A review of a Chantix study conducted in cooperation with the Department of Veterans Affairs (VA) has found that the VA was responsible for numerous “unacceptable failures” in ensuring safeguards for soldiers in the experiment. The Chantix study used veterans suffering from post traumatic stress disorder (PTSD) as test subject.
In the US, Chantix has been linked to at least 40 suicides and 400 attempted suicides. In November 2007, the Food & Drug Administration (FDA) issued an “Early Communication” that stated its preliminary assessment revealed many of the cases reflected new-onset of depressed mood, suicidal ideation, and changes in emotion and behavior within days to weeks of initiating Chantix treatment.
In February, the FDA said “it appears increasingly likely that there may be an association between Chantix and serious neuropsychiatric symptoms.” The agency said that it had asked Pfizer to elevate the prominence of safety information regarding suicidal thoughts and other psychiatric problems to the warnings and precautions section of the Chantix prescribing information, or labeling.
Over the summer, ABC News, in conjunction with The Washington Times, aired an investigative report which revealed that veterans enrolled in a Chantix clinical trial – all diagnosed with PTSD – had not been told that the drug was linked to depression, suicide and psychotic behavior. Even after the FDA issued its Chantix Early Communication in November, the VA did not notify study participants of its association with suicide. It wasn’t until the FDA issued its second warning, and Pfizer sent out its own alert, that the VA acted. But even then, the VA’s notice didn’t specifically mention suicide.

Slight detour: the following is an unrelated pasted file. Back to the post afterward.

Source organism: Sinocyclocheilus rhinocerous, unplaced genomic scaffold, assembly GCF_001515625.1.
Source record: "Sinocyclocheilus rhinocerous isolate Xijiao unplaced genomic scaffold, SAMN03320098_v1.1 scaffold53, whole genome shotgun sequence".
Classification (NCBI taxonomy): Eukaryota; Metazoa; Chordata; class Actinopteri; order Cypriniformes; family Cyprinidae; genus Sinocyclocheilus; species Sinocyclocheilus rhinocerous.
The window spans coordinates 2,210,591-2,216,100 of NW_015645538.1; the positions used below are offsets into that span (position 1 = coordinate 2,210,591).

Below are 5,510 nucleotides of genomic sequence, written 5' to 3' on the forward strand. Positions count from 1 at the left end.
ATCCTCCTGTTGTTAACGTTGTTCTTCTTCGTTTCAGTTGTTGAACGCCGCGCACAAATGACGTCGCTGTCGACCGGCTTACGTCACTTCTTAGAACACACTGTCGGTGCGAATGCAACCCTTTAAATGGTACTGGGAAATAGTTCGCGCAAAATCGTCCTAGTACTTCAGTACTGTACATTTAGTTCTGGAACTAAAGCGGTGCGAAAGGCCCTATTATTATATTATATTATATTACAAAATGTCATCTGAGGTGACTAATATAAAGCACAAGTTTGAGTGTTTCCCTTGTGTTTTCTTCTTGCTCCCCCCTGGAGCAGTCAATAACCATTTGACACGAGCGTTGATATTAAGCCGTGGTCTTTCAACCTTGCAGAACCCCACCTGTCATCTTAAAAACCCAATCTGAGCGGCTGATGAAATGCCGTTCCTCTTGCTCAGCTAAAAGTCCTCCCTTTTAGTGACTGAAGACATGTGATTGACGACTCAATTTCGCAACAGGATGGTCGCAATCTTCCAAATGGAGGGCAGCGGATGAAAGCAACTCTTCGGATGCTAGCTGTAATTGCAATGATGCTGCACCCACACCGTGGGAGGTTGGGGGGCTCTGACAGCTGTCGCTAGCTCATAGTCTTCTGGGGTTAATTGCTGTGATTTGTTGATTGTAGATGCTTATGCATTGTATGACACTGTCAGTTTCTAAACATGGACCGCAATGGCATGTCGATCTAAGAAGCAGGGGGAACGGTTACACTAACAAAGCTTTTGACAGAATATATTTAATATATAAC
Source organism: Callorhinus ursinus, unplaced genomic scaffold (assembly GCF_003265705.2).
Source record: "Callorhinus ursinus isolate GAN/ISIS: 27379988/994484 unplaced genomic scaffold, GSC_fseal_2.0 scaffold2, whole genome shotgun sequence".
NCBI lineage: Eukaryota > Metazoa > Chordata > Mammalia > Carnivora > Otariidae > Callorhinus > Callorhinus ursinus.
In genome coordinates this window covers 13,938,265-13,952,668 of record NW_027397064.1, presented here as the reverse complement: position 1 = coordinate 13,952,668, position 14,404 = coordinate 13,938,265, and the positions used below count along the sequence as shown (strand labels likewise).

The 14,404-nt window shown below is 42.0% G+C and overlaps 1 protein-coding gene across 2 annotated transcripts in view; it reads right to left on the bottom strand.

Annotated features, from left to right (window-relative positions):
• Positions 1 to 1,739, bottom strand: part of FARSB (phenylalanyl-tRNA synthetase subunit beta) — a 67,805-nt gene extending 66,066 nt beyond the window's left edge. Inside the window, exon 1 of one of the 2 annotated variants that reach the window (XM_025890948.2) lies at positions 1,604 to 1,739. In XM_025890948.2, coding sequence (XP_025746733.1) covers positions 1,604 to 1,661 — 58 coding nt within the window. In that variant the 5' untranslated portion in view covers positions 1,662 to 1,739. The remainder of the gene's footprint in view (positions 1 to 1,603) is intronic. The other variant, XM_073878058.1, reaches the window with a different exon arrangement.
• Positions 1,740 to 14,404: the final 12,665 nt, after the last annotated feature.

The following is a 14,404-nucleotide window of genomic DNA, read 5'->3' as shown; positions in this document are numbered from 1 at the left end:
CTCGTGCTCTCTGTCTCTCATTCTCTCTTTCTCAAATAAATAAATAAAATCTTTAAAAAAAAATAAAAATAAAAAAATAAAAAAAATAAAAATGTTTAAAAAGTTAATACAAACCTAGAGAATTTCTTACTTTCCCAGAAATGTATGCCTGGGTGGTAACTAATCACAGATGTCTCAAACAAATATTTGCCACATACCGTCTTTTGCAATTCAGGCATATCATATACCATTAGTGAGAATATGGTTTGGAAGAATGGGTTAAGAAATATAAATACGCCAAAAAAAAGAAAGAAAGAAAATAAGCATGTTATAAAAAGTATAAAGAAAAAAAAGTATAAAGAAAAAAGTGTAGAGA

The ABC News/Washington Times report sparked an outcry, and Congress ordered the VA to conduct an internal review of the Chantix study. The review, which was released Friday by the VA’s Office of Research Oversight (ORO), points out that Chantix was “newly approved by the FDA for smoking cessation when it became available for use by [the study’s] participants, and it had not been formally evaluated in a comparable study population.”
The review found that no system was in place to warn veterans when the FDA issues new warnings that drugs they are taking might cause serious side effects. Researchers responsible for the study first failed to notify internal review boards that oversaw the experiment when the FDA first publicized its concerns in November. When a second warning was issued in February, it took 16 to 134 days to alert veterans.
The review also found monitoring of the studies at 10 different sites to be an “unacceptable failure” and that review boards did not investigate some 26 “serious adverse events” that some participants experienced.
Despite the problems with VA Chantix study, it is still ongoing. As of Feb. 1, when the FDA issued its warning, 120 participants were still taking Chantix. All except 27 have signed an addendum referencing the newest warnings and nine have dropped out of the study, the VA said.